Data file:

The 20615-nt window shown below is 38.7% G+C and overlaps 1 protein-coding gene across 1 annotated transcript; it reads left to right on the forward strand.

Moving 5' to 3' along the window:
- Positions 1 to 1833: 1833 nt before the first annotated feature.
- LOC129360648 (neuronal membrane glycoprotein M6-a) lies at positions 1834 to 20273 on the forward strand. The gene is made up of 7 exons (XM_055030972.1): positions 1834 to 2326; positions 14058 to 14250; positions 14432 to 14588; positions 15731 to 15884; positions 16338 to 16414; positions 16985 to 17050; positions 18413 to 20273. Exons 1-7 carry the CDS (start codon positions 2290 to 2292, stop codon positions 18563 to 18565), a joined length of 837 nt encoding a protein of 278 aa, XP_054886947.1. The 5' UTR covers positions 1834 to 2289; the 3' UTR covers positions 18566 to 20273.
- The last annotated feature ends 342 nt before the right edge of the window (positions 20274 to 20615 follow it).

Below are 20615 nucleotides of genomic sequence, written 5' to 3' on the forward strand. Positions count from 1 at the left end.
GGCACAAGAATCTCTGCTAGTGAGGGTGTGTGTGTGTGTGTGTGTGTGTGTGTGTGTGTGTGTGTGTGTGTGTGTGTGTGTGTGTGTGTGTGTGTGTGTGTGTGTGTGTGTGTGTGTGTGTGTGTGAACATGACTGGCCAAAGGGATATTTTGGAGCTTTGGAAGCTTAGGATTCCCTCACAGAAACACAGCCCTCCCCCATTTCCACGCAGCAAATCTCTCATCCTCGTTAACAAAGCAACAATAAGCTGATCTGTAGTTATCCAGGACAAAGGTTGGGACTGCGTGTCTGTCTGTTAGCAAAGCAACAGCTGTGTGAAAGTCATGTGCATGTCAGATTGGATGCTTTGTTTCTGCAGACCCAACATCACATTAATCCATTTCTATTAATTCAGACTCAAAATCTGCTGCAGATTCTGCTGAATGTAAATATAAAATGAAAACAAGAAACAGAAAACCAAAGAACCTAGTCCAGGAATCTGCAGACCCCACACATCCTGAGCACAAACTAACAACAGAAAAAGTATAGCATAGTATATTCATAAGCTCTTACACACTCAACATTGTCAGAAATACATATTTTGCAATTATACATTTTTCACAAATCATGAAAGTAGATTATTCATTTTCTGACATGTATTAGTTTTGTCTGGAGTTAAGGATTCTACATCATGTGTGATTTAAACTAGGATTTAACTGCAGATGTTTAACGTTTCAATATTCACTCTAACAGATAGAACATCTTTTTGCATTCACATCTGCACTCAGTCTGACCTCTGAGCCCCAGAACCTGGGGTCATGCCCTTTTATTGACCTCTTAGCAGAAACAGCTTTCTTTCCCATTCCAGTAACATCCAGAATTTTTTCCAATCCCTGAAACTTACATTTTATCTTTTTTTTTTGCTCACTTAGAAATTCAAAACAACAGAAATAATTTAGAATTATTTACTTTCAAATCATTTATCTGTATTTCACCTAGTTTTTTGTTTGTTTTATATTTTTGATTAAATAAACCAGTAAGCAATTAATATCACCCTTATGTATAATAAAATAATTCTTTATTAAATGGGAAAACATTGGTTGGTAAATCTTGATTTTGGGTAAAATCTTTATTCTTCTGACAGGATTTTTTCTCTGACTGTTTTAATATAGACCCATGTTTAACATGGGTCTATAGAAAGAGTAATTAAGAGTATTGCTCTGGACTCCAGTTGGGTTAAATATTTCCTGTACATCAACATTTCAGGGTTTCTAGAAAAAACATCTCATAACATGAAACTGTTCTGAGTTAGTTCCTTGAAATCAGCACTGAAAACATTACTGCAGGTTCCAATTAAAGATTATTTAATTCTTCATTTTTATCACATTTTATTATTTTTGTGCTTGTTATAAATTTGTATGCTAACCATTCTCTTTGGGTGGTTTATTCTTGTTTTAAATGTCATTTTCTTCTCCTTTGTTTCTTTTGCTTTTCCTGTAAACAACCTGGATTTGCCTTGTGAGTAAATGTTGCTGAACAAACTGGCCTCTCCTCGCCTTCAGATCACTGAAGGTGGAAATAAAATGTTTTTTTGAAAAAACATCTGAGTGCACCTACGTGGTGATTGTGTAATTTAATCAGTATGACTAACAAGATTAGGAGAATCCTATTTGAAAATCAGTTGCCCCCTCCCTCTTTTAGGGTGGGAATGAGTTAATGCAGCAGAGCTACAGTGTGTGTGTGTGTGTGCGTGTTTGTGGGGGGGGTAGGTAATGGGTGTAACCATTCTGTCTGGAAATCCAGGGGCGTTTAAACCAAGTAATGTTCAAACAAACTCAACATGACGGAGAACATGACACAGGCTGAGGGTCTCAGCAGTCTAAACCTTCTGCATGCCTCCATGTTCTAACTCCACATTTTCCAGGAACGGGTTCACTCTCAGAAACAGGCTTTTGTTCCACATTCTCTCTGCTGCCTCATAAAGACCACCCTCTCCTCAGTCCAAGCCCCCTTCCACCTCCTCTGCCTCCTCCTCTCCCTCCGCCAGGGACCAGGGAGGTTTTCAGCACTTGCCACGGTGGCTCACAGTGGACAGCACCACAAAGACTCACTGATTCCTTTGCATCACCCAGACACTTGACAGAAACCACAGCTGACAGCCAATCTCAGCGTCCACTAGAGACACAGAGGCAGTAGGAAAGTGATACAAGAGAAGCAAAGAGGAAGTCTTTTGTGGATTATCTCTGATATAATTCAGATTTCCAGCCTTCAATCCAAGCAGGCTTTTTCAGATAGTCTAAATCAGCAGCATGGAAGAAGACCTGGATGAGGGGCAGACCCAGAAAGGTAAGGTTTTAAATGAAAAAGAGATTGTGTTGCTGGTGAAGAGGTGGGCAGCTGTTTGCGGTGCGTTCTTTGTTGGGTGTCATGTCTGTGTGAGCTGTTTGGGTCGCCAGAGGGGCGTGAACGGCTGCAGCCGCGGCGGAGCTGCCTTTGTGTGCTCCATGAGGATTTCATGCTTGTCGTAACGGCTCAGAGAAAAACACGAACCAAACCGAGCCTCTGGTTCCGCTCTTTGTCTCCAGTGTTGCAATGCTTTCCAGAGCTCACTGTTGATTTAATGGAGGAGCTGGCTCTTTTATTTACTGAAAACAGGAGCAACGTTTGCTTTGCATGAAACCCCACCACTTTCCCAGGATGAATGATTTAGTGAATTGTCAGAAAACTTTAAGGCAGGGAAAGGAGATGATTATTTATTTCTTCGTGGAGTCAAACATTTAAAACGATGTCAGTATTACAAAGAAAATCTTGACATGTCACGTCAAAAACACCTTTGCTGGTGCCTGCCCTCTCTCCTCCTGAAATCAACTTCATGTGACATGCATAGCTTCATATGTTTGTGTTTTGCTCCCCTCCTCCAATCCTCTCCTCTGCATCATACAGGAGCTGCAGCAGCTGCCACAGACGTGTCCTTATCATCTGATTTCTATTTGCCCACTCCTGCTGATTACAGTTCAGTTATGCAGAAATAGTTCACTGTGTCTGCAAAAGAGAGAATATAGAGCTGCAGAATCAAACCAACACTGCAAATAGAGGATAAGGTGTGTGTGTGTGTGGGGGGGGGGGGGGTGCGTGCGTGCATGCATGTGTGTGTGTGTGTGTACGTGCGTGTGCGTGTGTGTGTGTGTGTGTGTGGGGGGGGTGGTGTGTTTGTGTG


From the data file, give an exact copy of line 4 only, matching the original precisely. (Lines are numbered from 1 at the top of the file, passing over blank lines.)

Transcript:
- LOC129360648 (neuronal membrane glycoprotein M6-a) lies at positions 1834 to 20273 on the forward strand. The gene is made up of 7 exons (XM_055030972.1): positions 1834 to 2326; positions 14058 to 14250; positions 14432 to 14588; positions 15731 to 15884; positions 16338 to 16414; positions 16985 to 17050; positions 18413 to 20273. Exons 1-7 carry the CDS (start codon positions 2290 to 2292, stop codon positions 18563 to 18565), a joined length of 837 nt encoding a protein of 278 aa, XP_054886947.1. The 5' UTR covers positions 1834 to 2289; the 3' UTR covers positions 18566 to 20273.